Thoughts on the Battlefield 3 Beta
The beta for Battlefield 3 has rolled out, and I’ve given it a go-over. Things have changed, yet it still feels like Battlefield – more so than its Bad Company predecessors. Since this is only a beta, and there is way too much to cover outside a full review, I’ll just stick to the one map, and touch lightly on the key points of the Frostbite 2.0 engine.
The beta consists of one gametype (Rush mode), and one map, appropriately named, Operation Metro. The setting is Paris, with the U.S. set to attack and the Russians attempting to defend. As usual, in Rush, there are two stations per area that the attacking team must destroy using explosives in order to advance; ultimately destroying the fourth and final set to win the match. For the defenders, it’s as simple as killing the enemies until they run out of lives. While it may sound re-used, there are subtle changes that improve the experience considerably. One such example is if you’re disarming a charge, it will not explode, regardless of time remaining, which many players found frustrating in previous titles.
The map is more dynamic and contrasting than Rush maps of older Battlefield games. My first step into Operation Metro was stunning to say the least. Visually, the level was impressive right off the bat, with the lighting standing out above all. The map itself starts out in a park full of trees swaying in the breeze, concrete railings, fences, bushes, and other park-ish things. After the first objectives are completed, a large explosion occurs, revealing the entrance to the underground metro from which the map’s name originates. From there, the wide open fighting turns into a tight, close quarters battle on the train tracks, boarding platforms, and work tunnels. Eventually the combat leads to the ticket booth area, then spilling out onto downtown with tall buildings acting as machine gun nests or sniper platforms, and small alleyways for tight firefights. From start to finish, Operation Metro is very large and full of contrast in both aesthetics and strategy, forcing players to adapt in the playing field, or suffer deadly consequences.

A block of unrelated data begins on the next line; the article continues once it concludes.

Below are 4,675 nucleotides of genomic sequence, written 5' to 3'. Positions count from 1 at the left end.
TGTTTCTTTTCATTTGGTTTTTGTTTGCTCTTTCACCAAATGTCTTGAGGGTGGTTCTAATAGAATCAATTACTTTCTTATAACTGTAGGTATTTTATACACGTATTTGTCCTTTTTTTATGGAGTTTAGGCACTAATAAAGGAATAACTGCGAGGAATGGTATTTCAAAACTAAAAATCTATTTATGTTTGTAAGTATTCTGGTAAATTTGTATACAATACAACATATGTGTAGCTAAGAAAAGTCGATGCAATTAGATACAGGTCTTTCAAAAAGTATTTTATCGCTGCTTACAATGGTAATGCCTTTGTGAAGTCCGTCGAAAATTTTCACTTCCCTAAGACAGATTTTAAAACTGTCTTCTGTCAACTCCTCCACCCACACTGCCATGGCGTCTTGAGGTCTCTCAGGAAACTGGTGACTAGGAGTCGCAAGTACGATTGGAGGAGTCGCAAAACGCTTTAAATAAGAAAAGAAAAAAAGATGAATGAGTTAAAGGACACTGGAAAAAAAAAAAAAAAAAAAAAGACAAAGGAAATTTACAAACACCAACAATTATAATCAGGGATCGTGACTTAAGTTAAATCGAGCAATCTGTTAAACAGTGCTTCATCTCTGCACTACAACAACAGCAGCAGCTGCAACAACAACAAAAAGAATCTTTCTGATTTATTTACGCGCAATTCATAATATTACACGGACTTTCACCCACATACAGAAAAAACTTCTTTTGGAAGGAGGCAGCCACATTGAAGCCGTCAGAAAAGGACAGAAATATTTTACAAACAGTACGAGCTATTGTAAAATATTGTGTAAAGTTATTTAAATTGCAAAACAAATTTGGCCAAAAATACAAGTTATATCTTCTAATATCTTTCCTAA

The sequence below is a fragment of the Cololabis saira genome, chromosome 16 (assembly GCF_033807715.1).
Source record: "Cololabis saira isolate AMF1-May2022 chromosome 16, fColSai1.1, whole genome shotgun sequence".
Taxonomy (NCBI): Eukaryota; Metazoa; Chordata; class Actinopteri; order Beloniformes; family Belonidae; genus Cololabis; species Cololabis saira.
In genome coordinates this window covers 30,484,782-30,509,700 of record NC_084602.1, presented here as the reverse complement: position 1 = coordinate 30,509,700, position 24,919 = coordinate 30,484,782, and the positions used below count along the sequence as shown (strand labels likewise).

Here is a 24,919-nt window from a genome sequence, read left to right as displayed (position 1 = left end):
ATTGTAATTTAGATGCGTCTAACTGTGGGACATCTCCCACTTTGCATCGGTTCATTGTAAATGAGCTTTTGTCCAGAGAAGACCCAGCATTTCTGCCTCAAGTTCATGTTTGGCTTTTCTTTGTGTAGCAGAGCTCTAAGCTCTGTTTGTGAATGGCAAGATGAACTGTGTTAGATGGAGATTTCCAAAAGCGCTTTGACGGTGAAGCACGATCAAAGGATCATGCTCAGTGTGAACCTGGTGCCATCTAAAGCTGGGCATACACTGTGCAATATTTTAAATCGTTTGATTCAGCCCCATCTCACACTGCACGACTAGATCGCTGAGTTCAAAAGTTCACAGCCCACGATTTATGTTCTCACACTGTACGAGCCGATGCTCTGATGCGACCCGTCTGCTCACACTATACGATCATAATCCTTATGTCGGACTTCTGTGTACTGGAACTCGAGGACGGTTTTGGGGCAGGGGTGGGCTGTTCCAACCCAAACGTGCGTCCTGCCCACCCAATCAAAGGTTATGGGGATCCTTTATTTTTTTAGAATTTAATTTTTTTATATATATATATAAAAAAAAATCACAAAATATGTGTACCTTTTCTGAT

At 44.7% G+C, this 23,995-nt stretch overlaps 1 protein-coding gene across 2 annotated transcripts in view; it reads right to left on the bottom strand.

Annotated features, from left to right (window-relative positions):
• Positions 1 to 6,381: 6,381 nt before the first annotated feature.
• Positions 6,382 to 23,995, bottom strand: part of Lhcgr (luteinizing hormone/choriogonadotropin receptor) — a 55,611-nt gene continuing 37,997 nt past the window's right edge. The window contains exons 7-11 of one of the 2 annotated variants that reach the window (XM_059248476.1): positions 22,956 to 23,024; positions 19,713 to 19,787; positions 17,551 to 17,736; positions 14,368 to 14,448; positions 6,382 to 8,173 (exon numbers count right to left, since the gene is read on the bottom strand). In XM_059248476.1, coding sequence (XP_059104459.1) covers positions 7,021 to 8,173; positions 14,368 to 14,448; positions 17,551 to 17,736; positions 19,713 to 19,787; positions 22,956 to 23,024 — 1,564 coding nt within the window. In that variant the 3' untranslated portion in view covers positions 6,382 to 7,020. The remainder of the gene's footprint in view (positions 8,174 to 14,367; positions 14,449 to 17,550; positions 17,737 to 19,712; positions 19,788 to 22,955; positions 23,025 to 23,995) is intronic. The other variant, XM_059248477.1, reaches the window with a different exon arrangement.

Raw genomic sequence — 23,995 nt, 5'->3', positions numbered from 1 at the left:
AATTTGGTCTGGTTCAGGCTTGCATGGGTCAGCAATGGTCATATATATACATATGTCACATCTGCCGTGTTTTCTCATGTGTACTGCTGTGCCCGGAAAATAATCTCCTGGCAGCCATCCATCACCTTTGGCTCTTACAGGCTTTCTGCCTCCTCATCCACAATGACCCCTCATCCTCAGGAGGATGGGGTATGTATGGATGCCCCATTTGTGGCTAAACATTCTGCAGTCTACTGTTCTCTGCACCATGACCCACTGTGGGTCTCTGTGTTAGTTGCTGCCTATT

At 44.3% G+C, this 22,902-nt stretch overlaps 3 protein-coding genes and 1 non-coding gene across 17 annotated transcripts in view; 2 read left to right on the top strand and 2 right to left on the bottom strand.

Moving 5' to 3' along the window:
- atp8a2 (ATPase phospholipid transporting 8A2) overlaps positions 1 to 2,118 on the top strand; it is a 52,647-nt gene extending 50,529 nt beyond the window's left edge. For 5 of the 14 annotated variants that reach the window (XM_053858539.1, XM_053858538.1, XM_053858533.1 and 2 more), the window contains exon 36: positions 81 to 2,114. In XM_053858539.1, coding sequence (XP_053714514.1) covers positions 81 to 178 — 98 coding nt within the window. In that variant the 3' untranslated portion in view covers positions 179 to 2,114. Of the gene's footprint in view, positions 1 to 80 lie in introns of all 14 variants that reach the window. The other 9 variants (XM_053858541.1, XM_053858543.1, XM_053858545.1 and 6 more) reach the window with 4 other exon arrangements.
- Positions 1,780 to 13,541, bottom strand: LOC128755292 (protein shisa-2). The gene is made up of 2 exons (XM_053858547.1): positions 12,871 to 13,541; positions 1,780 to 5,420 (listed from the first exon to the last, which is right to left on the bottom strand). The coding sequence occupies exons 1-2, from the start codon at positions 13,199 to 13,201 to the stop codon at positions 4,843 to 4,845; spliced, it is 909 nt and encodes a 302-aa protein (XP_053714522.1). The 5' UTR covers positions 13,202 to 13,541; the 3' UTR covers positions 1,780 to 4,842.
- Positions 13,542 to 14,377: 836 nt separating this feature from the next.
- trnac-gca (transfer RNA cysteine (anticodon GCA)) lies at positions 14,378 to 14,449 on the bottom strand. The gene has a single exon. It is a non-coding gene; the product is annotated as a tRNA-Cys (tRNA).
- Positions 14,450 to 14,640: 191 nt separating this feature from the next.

Moving on to the gameplay, which teaches the Battlefield dog some damned cool new tricks. My first surprise came while taking cover behind a concrete slab. After a few rounds of assault rifle fire, the concrete was shot away piece by piece. As much as I wanted to worry about the dwindling cover, I was more distracted by my screen. My in-game vision had begun to blur around the edges slowly until reaching the center, causing me to get killed. This is a new suppression feature which is caused when a shot comes near you, but doesn’t hit you. This forces you to stay behind cover, but is also disorienting, making it harder to see. The new feature can be used to your advantage, however, if you’re the one laying down suppressive fire, as you might be awarded with points when your teammates kill your blurry-eyed opponent.
After my team and I took the first objectives, we went into the underground. Here is where the lighting engine stands out from other shooters. The tunnel looked dark, limiting my vision. Cautiously I stepped in and found, after a second, that my character’s eyes had adjusted to the darkness. Baffled and amazed I went in further, a little more optimistic. This optimism was quickly shot down as an RPG (rocket propelled grenade) flew past my face. This served not only as a warning to stay the hell down but to show off more lighting skills, as the RPG illuminated the area around it as it flew, even casting new shadows. The amazement from the rocket proved to be my downfall though, as while I was distracted, a foe killed me from behind with a knife.